Kenneth Seabron  spent 20 years behind bars for robbery. Unbeknownst to him, he was suffering from post-traumatic stress disorder. His undiagnosed PTSD led him to a path to substance abuse in order to manage his pain and symptoms. “I hit rock bottom when I was convicted of robbery and lost everything in the process,” Seabron said.

While in prison he wanted to turn his life around. He helped other inmates with their problems and taught them how to do something valuable with their time while incarcerated. In 1997, a prison counselor recruited Seabron as a peer facilitator/counselors aide. He became certified to teach inmates recovery and transition skills that would help them once they left the prison system.

As a peer facilitator, Seabron created the first class on VA benefits for disabilities, and taught other incarcerated Veterans how to upgrade their military discharge so that they could receive health benefits upon their release. He helped 300 incarcerated Veterans complete their compensation and pension claims. For his efforts, the Veteran members of the U. S. Congress  awarded the 2007 Vietnam Veterans of America National Incarcerated Veteran of the Year to Seabron.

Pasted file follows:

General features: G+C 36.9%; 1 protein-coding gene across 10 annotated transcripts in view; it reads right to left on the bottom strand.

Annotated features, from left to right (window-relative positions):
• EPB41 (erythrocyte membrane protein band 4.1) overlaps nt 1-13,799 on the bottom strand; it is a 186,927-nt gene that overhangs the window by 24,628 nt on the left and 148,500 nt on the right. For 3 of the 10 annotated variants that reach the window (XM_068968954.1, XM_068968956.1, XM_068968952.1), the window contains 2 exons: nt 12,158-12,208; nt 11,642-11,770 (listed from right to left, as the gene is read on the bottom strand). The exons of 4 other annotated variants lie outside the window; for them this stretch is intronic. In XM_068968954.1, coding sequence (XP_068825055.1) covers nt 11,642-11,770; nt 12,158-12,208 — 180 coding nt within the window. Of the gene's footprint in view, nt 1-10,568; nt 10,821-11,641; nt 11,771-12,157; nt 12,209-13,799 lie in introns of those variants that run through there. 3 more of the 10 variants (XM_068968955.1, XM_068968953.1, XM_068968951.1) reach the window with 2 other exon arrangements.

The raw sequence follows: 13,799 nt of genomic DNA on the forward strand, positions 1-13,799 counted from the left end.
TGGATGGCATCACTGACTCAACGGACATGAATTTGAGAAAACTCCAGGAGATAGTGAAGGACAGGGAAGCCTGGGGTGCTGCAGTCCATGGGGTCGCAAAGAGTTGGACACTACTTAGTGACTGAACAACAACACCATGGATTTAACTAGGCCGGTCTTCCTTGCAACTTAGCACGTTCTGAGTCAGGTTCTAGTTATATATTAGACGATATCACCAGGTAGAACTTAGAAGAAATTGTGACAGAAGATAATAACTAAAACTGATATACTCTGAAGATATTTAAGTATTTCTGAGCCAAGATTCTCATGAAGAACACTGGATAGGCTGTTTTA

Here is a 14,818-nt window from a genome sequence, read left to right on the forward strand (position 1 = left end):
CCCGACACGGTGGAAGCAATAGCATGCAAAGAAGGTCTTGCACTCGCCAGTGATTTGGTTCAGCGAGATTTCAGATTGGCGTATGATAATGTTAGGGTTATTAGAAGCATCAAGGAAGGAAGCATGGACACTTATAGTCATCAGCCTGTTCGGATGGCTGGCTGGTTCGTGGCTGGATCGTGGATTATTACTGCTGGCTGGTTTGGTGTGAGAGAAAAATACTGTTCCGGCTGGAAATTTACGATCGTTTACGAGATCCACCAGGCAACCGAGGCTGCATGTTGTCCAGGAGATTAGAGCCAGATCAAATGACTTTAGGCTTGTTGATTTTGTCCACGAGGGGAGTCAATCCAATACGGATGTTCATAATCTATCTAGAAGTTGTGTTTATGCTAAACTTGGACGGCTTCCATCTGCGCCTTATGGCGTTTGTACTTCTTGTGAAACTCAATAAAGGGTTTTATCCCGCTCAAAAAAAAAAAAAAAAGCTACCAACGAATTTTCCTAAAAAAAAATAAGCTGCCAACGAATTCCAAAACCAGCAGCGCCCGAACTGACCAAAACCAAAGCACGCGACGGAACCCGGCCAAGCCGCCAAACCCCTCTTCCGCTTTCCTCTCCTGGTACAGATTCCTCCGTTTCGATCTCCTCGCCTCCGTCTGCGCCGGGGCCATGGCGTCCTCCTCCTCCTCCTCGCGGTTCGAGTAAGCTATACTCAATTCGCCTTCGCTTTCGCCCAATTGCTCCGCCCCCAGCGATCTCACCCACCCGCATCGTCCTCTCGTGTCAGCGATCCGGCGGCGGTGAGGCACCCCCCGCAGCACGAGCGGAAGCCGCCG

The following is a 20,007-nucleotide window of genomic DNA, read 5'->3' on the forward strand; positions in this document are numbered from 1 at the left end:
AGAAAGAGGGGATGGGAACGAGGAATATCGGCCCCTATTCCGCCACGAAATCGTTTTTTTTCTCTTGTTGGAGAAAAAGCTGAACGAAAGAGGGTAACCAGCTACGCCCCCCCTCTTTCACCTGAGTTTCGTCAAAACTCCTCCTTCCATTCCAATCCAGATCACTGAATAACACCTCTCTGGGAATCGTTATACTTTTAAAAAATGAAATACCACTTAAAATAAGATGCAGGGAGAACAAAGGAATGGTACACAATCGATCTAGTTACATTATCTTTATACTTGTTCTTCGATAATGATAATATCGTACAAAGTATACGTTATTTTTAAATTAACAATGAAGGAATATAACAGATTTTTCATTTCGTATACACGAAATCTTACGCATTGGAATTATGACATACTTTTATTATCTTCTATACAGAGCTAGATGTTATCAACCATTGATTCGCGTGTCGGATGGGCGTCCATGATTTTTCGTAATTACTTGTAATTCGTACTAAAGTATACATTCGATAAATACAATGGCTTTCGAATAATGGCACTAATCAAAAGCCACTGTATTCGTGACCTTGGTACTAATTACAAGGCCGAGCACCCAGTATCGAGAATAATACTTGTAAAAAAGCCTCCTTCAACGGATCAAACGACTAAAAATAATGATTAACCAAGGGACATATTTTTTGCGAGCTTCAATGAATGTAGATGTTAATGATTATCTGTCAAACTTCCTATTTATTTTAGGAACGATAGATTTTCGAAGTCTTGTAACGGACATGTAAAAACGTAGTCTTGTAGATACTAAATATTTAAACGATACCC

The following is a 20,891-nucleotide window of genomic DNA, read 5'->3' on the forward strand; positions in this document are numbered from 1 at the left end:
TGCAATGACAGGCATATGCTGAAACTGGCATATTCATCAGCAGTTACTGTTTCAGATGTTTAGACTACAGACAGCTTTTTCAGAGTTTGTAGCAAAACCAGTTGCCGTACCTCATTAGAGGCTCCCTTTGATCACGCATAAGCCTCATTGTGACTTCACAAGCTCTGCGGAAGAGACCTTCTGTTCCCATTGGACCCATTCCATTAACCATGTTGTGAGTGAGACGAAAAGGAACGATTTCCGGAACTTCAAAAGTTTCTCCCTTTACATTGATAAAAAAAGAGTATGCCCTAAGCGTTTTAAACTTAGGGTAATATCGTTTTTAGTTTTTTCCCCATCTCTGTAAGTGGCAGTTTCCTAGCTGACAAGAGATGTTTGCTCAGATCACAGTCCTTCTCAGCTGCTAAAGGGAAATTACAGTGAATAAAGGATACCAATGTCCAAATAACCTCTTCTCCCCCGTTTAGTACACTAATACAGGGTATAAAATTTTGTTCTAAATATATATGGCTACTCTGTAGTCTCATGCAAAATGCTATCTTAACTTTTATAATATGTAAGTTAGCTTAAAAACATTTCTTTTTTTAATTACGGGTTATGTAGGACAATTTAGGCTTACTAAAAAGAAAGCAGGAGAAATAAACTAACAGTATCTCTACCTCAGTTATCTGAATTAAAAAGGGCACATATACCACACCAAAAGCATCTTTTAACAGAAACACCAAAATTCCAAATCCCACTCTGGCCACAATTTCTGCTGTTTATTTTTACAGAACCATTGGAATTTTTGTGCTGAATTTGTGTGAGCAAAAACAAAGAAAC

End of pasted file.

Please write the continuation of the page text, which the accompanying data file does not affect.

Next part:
Understanding the great honor bestowed on him, Seabron knew he could do more, for himself and others. He enrolled in college that year and obtained an associates degree in human services.

Peer Support Specialist“When I was released from prison there were many hardships and discouraging experiences,” Seabron said. “It was difficult obtaining a job because I had to fill out so many applications and was turned down a lot because they didn’t want to hire an ex-con,” he explained. “It also was really difficult getting housing.”

In 2013, Seabron attended a job fair, where he met staff from the Hampton VA Medical Center. They encouraged him to go back to school and helped him create an education plan.

While Seabron was doing work-study, he was hired by VA to work first as a medical services assistant, then in the Mental Health and Behavioral Services Program as a certified peer specialist. Seabron currently works in the HUD-VASH/ Homeless Program and the Veterans Justice Outreach Program, where he has helped over 50 Veterans obtain a housing voucher in HUD-VASH.   Of the 745 total claims he has done, over 150 of them were for homeless Veterans. He also created a budget program to teach HUD-VASH Veterans how to budget, manage their income and to become less dependent on financial aid.

Seabron credits VA with not only helping him find a job and encouraging him to go to college, but also welcoming him to VA with opportunities to give back, and understanding his intrinsic value. “I think my personal experiences, including my time in prison, helped me become a peer support specialist. I come to work every day and get to help my fellow Veterans. I love what I do.”


This article was submitted by the Veterans Health Administration.

 

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Published on Oct. 15, 2015

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